For someone who wasn’t 20 yet, Josh Hutcherson had a heckuva career going even before being cast as Peeta Mallark in the much-hyped The Hunger Games series. He’d gone to space in Jon Favreau’s Zathura (2005), crisscrossed the country with Robin Williams in RV (2006), Journeyed to the Center of Earth with Brendan Fraser and co-starred in the four-time Oscar-nominated drama The Kids Are All Right with Annette Bening and Julianne Moore.
The Hunger Games propelled Hutcherson to new heights, though, as the young actor drew the fawning adulation of a rabid base over the course of four years and four movies between 2012 and 2015. It also placed him in exciting company with a celebrated ensemble lead by his fellow Kentucky native Jennifer Lawrence, who headlined the YA series while she simultaneously began racking up multiple Oscar nominations.
In a new interview with Yahoo Entertainment as all four installments of The Hunger Games premiered on the streaming service Tubi, Hutcherson, now 27, recalls the first time he met Lawrence — pre-Panem as both attended the SAG Awards for their films The Kids Are All Right and Winter’s Bone, respectively, in early 2011.
“She came over to me and she told me this story about how when she was about 10 years old, she had seen in a local newspaper in Kentucky that this young actor had gone out to California… to become an actor, and that was me,” Hutcherson says (watch above). “And she showed that to her parents and was like, ‘Look, I want to do this, too. This kid [is] doing it.’ So it’s crazy that we ended up doing these movies together.”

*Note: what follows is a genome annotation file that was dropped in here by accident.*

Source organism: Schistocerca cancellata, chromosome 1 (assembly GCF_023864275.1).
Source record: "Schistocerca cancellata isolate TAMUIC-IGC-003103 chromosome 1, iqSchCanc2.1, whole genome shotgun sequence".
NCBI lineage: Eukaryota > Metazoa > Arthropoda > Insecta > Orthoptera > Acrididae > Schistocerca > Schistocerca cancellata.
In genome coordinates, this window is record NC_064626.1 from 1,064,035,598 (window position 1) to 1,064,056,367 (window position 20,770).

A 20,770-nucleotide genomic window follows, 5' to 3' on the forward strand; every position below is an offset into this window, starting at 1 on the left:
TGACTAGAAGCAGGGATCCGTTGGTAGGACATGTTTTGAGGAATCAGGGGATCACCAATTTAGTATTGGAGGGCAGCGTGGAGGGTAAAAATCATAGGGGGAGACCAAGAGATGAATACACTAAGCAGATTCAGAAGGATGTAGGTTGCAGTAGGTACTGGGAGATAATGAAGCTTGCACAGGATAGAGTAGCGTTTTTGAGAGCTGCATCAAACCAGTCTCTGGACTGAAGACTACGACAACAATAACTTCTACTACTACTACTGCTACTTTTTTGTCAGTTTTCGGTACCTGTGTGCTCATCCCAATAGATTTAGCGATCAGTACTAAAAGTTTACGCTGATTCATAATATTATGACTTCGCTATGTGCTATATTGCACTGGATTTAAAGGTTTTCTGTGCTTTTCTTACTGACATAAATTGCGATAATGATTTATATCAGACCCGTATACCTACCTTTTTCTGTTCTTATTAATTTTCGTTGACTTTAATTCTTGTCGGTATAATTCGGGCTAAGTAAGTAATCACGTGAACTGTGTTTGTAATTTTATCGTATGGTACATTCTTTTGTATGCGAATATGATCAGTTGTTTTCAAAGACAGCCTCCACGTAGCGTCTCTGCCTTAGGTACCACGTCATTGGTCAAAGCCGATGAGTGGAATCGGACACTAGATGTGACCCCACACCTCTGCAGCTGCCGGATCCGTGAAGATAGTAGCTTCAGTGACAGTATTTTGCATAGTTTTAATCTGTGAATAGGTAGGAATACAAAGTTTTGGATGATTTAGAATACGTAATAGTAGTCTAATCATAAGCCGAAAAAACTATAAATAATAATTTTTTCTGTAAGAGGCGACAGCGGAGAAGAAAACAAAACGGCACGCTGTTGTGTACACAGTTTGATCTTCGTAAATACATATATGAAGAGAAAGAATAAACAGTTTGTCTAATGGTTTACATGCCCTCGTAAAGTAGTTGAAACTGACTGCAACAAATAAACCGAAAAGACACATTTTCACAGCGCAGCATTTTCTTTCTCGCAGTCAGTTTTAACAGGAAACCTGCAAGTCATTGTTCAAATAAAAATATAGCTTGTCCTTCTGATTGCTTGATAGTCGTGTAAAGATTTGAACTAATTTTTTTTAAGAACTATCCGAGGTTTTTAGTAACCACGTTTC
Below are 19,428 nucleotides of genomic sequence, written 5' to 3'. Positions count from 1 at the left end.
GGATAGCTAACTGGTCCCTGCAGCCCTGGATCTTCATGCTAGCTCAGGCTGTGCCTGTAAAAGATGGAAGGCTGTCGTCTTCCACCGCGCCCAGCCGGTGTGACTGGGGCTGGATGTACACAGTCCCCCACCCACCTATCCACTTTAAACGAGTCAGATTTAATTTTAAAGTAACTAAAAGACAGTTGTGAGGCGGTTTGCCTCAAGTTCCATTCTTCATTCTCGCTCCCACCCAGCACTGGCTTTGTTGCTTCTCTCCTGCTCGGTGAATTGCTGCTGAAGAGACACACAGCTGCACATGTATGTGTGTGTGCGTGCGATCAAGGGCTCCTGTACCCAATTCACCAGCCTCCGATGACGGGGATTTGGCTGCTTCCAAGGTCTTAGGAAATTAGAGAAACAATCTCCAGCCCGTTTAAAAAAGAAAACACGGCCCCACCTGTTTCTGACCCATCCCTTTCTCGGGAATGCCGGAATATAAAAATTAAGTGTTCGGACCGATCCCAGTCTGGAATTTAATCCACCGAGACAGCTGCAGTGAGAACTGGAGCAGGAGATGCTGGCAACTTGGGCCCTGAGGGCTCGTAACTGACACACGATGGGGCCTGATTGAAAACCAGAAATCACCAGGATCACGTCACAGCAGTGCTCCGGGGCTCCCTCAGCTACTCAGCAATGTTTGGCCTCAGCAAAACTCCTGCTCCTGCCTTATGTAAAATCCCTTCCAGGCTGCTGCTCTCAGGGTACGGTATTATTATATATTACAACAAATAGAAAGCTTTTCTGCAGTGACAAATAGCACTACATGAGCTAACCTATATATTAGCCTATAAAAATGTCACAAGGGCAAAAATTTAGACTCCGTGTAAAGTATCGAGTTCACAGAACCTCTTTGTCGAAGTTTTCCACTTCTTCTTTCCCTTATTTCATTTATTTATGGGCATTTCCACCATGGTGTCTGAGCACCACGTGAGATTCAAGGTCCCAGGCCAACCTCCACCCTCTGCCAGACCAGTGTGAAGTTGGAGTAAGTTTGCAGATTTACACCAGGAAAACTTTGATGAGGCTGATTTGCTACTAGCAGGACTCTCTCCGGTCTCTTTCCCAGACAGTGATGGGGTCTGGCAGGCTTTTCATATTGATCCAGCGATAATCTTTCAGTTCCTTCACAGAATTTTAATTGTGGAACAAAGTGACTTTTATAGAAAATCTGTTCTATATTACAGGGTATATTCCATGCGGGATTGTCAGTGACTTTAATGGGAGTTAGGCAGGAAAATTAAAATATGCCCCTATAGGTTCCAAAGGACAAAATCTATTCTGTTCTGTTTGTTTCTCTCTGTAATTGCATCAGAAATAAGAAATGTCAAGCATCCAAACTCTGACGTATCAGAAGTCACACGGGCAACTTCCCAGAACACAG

Hutcherson and Lawrence became very close over the course of filming the series, even if it was an occasionally painful relationship for the former. Only weeks into the shooting of 2012’s The Hunger Games, Lawrence accidentally kicked Hutcherson in the head while trying to show off her legwork, knocking him out with a mild concussion.
“She was being a real show-off, thinking that she was Jackie Chan or something,” Hutcherson cracks. “[She was] throwing these air kicks and was like, ‘Josh, I can kick over your head!’ And then crack! She clipped me in the temple… I don’t really remember, because I got knocked out.”
When Hutcherson came to again, “She was crying. She felt terrible. I woke up with her [crying], laying over me.”
Hutcherson, who has since gone on to star in Hulu’s Future Man and appeared in films like Tragedy Girls and The Disaster Artist, has called working in The Hunger Games a “double-edged sword.”
“The biggest positives were, number one, the experience. The experience of getting to work with such incredible actors for such a long period of time and seeing how they work, from Jen to [Philip Seymour Hoffman] to [Woody Harrelson] to Donald Sutherland, the list is pretty mind-blowing, Mahershala Ali, who went on to stratospheric levels later.”
The other end of that sword cuts into Hutcherson’s concerns that he’d be boxed in to a certain type of role of playing the gentle and sweet-natured “bread boy” Peeta Mallark for so long.
“You can become boxed in as an actor, professionally. And that’s tough, and people can only see you as that character and it’s hard for them to imagine you in something else. And that’s difficult, and that takes time and years of overcoming it.”